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Renewable energy requirements could be cut back in NC


A bill working its way through the state legislature would roll back renewable energy requirements for utility companies, but the company that would be most affected - Duke Energy - is not saying much about it. 

House Bill 298 would roll back the state's requirement that power companies generate a certain amount of their electricity with renewable energy.  In its current form, the amount of renewable energy would be more than halved.  Instead of the required 12 and a half percent by the year 2012, it would only require 6 percent by the year 2015.  And the requirement would expire in 2018. 

Duke Energy spokesman Jeff Brooks would not say whether the company was in favor of the legislation or not.

Jeff Brooks:  You know our focus has been on certainly complying with the Renewable Energy Portfolio Standard that does exist.  We were successful, Duke Energy Carolinas and Progress Energy Carolinas in meeting the requirements set forth by the law in 2012 and we're on track to continue complying with that standard in the years ahead.  While we haven't asked for any changes to that bill, certainly we would want to work with any stakeholders to reach consensus on any proposed legislation.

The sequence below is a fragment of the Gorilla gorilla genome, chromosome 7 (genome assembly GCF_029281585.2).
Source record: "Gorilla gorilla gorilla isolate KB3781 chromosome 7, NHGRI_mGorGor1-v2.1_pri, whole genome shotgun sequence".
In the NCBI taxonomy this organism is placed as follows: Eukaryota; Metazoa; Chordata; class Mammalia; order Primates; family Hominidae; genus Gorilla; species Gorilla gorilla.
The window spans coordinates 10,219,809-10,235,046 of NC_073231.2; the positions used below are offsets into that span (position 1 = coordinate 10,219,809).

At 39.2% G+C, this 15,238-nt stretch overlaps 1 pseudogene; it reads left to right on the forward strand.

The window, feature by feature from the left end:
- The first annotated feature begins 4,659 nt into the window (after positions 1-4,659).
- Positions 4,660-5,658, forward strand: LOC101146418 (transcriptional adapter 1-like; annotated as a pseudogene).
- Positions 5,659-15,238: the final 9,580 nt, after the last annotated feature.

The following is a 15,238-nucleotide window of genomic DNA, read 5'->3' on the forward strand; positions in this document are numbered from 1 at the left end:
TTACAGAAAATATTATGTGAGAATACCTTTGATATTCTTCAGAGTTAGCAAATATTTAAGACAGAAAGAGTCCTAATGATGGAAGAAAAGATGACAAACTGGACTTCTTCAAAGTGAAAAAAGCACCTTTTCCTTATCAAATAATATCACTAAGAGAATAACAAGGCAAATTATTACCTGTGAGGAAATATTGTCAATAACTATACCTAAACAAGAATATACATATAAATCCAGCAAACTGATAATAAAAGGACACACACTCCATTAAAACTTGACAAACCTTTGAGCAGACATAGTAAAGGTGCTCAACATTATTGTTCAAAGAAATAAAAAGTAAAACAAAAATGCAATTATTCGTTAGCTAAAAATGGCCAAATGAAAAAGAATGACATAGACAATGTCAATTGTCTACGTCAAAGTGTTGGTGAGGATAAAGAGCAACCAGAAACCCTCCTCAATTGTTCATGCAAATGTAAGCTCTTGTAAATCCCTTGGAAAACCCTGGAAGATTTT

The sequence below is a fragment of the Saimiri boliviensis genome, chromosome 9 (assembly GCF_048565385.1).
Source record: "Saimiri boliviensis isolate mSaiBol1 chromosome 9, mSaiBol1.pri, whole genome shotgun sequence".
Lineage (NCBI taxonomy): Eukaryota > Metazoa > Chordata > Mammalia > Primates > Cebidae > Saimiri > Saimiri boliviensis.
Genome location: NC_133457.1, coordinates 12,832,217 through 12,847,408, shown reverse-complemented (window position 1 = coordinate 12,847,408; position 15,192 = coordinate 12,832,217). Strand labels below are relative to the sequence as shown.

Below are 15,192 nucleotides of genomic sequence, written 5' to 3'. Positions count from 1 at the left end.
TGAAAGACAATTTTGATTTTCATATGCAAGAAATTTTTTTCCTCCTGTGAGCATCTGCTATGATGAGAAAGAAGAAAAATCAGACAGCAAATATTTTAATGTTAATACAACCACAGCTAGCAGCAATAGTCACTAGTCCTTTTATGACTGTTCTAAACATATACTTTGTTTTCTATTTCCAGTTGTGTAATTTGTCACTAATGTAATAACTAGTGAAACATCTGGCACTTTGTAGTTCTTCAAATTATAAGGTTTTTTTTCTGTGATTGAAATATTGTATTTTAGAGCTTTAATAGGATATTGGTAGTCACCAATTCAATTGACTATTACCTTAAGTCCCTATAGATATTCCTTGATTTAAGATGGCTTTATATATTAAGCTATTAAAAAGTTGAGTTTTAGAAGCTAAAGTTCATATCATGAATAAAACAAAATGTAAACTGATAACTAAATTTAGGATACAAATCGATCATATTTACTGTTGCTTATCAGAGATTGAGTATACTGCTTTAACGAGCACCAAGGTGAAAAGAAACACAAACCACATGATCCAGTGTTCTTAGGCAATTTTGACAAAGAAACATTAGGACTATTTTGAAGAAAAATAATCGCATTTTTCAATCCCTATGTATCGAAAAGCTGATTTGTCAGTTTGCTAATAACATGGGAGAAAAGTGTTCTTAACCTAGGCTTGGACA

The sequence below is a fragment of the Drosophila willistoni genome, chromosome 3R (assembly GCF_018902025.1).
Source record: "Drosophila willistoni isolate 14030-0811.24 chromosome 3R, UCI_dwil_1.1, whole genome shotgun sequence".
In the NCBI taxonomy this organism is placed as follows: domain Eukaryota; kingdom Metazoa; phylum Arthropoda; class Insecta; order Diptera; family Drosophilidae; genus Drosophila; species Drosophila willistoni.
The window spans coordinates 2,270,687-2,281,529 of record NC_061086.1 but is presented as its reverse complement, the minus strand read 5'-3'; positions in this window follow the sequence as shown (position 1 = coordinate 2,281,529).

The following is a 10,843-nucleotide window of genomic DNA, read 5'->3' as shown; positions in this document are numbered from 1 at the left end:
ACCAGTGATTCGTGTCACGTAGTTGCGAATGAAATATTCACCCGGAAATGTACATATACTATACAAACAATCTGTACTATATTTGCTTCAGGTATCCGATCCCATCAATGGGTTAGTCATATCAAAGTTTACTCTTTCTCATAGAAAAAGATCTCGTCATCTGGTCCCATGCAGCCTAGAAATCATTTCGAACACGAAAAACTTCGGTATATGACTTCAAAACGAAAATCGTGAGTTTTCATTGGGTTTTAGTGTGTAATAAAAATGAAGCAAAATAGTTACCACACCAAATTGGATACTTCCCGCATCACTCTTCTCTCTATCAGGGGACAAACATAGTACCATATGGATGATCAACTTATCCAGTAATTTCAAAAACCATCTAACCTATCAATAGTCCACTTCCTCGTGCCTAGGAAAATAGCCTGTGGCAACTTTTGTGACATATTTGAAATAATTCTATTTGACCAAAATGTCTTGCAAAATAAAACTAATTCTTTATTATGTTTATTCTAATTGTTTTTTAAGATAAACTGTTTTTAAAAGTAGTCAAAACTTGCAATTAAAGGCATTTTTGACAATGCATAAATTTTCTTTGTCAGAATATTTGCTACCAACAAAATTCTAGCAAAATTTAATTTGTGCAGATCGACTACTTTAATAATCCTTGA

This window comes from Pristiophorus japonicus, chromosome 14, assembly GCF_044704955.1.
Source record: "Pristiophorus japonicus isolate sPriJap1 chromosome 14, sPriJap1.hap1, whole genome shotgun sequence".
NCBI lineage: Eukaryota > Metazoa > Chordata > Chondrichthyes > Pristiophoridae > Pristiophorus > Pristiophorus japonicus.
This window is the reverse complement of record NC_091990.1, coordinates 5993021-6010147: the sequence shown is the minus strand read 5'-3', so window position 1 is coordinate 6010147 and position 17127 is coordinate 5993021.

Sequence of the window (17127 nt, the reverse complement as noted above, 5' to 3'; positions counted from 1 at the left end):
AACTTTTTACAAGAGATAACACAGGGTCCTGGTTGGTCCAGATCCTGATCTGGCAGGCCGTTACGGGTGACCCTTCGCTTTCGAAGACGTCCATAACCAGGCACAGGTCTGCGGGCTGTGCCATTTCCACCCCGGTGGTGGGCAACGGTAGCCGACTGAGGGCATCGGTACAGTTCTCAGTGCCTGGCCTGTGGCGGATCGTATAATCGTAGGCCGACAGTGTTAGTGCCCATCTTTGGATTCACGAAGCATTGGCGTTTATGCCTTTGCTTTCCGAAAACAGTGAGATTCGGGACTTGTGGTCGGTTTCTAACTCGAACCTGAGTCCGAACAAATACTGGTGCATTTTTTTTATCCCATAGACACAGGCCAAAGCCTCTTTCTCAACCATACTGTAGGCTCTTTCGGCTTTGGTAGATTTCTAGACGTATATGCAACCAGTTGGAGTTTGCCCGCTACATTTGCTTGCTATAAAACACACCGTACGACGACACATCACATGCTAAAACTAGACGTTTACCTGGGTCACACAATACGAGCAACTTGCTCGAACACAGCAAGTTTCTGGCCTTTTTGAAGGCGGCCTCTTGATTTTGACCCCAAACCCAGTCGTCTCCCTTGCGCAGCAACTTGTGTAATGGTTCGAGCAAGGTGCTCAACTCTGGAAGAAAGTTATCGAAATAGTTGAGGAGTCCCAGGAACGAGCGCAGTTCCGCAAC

Brooks says the company is monitoring events in the legislature. One of the bill's primary sponsors, Representative Mike Hager, is a former engineer at Duke Energy.  The bill still has to get through several committees before it reaches the House floor.

Jeremy Loeb returned to WHQR at the start of 2013 after living in Washington D.C. and Carrboro, NC for a time. He had previously been working for WHQR as the host of All Things Considered and a backup to the station’s Operations Manager, George Scheibner for around 6 years. He moved back to his hometown of Durham to be close to family, where he worked at WUNC Public Radio for a stint of 2 years as a reporter, host, and producer. After that he moved up to DC with his partner for a year, which was a great experience for him. But he always remembered WHQR fondly and never lost his passion for public radio, so he was happy to return when the opportunity arose.